New OSHA Rule Creates Concern for Employers’ Drug and Alcohol Testing Policies

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Blank Rome LLP As we reported in May 2016, OSHA recently published a rule that phases in new requirements for employers. Certain portions of the rule that protect employees against retaliation for reporting injuries and illnesses are giving employers significant cause for concern regarding what had previously been fairly “routine” drug and alcohol testing policies. Although these provisions become effective on August 10, 2016, OSHA recently announced that it would delay enforcement until November 1, 2016, to conduct additional outreach and provide guidance to employers. Employers should take advantage of the additional time now to dig out and review their policies.

OSHA’s mandate that employers not retaliate against employees for reporting work-related injuries and illnesses is not new. What OSHA seeks to clarify and reinforce in its new rule, however, is that an employer’s procedure for employees to report work-related injuries and illnesses must be reasonable and not deter or discourage employees from such reporting. Although the rule itself does not mention drug or alcohol testing, OSHA’s commentary and guidance clarifies its enforcement position that workplace testing policies must be carefully designed and implemented so as not to discourage employee reporting and that “blanket” post-injury or incident testing policies—requiring employees to submit to drug and/or alcohol testing following any accident or incident—deter reporting.

Rest assured: the rule does not prohibit employers generally from using drug or alcohol testing or the threat of testing. However, OSHA believes that policies should limit post-accident and incident testing to situations in which employee drug use is “likely to have contributed to the incident, and for which the drug test can accurately identify impairment caused by drug use” (i.e., very recent drug use). For instance, drug testing an employee who suffered an injury caused by a machine malfunction would not, in OSHA’s view, be reasonable and, rather, would likely deter reporting. Employers do not need to specifically suspect drug use before testing, but according to OSHA, there should be a reasonable possibility that drug use contributed to the injury or illness. Otherwise, employers who test employees following any accident or incident risk significant monetary penalties. OSHA recognizes that some federal and state laws, including laws regulating transportation and workers’ compensation, require drug testing in certain instances; such testing to comply with legal requirements is not perceived to be problematic or retaliatory.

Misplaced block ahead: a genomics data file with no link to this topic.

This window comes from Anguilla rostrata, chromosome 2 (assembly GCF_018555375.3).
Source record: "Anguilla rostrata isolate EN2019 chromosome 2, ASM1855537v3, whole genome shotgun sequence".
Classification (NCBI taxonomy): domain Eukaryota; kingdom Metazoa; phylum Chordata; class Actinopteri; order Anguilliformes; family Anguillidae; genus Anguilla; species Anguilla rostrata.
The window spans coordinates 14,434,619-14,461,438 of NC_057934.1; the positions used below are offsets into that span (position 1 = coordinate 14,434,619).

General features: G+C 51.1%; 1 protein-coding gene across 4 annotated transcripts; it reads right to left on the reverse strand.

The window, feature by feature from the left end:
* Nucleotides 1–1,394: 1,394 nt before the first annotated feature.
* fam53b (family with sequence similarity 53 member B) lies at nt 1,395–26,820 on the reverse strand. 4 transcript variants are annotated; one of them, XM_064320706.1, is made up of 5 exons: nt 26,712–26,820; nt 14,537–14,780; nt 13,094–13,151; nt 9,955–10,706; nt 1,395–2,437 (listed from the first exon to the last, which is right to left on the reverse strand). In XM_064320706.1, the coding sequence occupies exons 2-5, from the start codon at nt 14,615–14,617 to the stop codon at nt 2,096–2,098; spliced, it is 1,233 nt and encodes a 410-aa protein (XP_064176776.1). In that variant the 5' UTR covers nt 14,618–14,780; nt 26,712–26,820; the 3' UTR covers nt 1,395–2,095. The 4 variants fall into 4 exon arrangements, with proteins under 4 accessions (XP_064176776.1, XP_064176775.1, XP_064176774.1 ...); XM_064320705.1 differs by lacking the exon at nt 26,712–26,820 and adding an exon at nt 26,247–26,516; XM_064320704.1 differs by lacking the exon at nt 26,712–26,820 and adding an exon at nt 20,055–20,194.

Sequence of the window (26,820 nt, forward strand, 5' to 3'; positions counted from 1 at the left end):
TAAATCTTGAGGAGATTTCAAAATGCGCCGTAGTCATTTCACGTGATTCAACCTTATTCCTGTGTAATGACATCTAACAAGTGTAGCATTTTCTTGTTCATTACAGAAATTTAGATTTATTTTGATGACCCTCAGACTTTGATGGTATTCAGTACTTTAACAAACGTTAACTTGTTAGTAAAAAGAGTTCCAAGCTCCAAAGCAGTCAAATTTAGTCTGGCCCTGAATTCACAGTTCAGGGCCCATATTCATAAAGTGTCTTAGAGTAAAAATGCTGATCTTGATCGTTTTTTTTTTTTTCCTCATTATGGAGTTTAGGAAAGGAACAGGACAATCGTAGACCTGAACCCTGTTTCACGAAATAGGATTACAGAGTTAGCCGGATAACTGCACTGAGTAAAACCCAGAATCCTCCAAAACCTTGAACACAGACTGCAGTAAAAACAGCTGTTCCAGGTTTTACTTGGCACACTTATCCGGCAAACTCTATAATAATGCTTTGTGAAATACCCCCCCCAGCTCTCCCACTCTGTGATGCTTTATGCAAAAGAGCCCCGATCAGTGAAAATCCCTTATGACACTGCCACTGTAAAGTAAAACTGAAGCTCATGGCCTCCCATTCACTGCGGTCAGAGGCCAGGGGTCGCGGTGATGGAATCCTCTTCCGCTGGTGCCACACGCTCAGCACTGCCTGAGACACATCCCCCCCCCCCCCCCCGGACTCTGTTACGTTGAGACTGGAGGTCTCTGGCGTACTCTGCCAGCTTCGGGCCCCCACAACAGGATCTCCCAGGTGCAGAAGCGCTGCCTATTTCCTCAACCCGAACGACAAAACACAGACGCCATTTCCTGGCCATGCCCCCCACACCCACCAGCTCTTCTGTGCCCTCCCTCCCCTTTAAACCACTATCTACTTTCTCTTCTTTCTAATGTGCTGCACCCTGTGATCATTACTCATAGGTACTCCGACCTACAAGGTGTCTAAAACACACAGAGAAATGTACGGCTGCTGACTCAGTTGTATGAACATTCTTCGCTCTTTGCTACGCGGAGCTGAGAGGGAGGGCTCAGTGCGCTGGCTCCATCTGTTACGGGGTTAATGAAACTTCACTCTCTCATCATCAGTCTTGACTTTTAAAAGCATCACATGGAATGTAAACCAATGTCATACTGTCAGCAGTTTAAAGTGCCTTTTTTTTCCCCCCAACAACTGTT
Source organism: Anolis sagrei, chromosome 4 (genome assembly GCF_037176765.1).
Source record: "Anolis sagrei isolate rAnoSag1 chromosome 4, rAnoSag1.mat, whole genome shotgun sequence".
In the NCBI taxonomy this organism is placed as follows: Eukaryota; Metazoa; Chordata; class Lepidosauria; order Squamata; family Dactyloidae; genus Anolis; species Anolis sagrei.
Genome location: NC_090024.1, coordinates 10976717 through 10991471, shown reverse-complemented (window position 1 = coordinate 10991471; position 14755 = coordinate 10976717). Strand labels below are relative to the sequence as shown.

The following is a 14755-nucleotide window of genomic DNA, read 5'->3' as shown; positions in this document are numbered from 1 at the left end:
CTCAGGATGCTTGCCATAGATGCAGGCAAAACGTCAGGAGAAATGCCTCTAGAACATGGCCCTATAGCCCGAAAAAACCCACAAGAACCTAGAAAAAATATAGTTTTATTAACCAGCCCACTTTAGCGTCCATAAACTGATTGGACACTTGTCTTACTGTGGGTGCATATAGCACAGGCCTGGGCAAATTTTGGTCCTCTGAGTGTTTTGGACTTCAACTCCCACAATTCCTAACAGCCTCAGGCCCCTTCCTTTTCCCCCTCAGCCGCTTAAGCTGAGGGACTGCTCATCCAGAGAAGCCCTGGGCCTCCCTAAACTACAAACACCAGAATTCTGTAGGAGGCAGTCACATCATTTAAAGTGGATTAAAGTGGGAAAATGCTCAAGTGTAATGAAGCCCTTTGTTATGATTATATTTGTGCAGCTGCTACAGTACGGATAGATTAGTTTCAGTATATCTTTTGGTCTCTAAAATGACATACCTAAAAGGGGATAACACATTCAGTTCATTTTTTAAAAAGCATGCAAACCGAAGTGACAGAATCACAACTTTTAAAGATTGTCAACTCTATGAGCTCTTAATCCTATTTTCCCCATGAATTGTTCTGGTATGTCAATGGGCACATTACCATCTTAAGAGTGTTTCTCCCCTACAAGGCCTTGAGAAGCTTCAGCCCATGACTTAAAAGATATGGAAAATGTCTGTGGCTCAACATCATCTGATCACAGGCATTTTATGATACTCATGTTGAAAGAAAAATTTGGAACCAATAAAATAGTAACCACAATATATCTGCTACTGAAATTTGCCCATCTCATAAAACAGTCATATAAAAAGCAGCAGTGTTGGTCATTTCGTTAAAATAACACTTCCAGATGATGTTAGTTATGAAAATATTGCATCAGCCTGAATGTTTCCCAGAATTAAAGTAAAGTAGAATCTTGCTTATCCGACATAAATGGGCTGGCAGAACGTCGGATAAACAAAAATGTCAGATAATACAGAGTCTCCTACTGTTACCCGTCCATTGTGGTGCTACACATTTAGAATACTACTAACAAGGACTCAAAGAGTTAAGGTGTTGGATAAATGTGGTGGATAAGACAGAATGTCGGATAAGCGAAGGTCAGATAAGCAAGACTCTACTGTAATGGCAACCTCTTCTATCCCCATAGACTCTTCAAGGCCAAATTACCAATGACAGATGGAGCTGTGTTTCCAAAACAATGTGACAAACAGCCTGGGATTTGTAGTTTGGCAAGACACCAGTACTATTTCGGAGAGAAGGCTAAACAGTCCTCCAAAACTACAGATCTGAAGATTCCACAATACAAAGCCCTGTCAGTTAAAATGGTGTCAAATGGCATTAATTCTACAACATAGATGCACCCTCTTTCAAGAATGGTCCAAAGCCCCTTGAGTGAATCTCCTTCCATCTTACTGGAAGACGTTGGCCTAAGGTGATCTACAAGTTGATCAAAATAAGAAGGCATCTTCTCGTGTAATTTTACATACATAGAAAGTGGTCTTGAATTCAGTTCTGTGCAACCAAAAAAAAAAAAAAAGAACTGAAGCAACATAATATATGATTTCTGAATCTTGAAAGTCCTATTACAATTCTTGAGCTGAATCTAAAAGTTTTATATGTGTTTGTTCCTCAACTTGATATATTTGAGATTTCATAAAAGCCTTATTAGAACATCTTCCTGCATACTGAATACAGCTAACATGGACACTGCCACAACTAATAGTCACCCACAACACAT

DISCLAIMER: Because of the generality of this update, the information provided herein may not be applicable in all situations and should not be acted upon without specific legal advice based on particular situations.

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